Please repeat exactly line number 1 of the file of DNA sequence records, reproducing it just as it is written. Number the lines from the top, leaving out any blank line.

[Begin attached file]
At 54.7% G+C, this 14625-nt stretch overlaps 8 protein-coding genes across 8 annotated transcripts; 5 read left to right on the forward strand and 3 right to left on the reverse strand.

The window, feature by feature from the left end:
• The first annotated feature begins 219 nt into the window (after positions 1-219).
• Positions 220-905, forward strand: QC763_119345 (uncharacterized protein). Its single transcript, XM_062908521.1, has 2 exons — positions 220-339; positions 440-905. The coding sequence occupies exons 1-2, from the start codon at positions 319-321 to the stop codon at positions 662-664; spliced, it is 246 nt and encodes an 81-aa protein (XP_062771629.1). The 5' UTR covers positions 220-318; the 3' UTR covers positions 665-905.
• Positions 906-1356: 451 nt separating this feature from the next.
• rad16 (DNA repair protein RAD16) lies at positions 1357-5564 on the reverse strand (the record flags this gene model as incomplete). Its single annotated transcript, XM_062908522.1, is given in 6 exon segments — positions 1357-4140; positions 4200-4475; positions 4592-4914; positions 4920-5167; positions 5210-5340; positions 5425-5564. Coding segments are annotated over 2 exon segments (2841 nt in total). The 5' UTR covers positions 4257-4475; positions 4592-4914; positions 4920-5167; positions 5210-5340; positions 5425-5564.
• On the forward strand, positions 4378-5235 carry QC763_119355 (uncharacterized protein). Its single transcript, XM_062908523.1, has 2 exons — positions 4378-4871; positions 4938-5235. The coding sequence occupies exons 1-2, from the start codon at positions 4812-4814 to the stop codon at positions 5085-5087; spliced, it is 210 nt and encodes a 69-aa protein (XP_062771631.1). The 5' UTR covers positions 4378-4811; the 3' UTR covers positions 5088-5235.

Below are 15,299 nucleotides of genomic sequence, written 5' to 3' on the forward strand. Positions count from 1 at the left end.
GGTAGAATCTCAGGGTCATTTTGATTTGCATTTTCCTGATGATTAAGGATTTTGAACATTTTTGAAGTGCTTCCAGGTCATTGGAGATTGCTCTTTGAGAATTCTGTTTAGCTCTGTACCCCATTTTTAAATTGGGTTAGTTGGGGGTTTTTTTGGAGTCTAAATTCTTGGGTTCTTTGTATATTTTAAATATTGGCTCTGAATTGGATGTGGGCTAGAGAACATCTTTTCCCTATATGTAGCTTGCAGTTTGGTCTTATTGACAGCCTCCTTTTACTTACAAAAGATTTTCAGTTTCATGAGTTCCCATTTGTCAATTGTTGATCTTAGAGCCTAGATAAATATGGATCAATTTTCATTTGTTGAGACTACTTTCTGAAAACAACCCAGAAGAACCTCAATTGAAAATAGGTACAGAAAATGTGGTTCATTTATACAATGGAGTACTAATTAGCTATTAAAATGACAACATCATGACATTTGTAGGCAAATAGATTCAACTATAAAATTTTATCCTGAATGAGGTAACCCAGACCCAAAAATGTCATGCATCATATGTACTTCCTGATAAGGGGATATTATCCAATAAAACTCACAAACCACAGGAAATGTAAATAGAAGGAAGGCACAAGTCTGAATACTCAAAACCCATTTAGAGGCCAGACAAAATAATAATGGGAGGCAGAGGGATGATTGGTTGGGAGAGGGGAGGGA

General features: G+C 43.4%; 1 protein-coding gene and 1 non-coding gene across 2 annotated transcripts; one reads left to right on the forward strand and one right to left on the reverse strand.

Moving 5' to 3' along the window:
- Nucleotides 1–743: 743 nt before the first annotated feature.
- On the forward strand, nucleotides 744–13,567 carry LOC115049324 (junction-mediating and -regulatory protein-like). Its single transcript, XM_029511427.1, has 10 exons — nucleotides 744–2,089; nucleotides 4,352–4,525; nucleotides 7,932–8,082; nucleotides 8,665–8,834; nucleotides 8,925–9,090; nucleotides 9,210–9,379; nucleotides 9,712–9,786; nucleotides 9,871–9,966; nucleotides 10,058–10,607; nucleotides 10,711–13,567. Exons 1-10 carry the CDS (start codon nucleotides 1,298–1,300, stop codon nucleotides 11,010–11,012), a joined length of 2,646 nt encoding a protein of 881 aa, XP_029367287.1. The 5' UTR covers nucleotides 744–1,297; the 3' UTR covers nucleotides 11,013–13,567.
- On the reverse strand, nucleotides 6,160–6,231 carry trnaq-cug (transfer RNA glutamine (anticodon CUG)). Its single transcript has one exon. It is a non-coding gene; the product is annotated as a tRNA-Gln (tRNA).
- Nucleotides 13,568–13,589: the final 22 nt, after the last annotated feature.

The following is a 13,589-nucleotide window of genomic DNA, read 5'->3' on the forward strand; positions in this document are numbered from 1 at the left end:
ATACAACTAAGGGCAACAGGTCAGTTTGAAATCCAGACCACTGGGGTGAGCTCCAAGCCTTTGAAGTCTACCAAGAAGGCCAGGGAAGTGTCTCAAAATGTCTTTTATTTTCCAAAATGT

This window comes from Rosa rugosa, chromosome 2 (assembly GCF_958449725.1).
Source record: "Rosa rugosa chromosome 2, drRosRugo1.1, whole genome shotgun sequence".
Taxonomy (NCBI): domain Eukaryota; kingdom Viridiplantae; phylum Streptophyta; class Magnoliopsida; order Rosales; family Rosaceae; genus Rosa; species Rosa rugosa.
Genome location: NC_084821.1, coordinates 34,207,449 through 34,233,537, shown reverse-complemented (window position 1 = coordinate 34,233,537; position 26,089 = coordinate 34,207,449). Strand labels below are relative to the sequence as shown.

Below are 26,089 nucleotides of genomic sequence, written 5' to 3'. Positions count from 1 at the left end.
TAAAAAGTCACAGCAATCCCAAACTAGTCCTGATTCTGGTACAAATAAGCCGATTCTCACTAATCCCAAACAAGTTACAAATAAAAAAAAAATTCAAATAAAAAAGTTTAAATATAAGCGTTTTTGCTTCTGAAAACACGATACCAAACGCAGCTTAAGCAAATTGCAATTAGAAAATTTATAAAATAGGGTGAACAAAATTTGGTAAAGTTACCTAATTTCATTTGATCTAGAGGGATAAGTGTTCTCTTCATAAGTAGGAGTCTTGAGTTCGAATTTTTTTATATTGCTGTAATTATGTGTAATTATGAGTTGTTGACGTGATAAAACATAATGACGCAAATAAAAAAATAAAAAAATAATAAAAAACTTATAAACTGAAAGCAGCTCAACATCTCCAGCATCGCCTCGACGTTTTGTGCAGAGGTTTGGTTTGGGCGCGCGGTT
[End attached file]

At 54.7% G+C, this 14625-nt stretch overlaps 8 protein-coding genes across 8 annotated transcripts; 5 read left to right on the forward strand and 3 right to left on the reverse strand.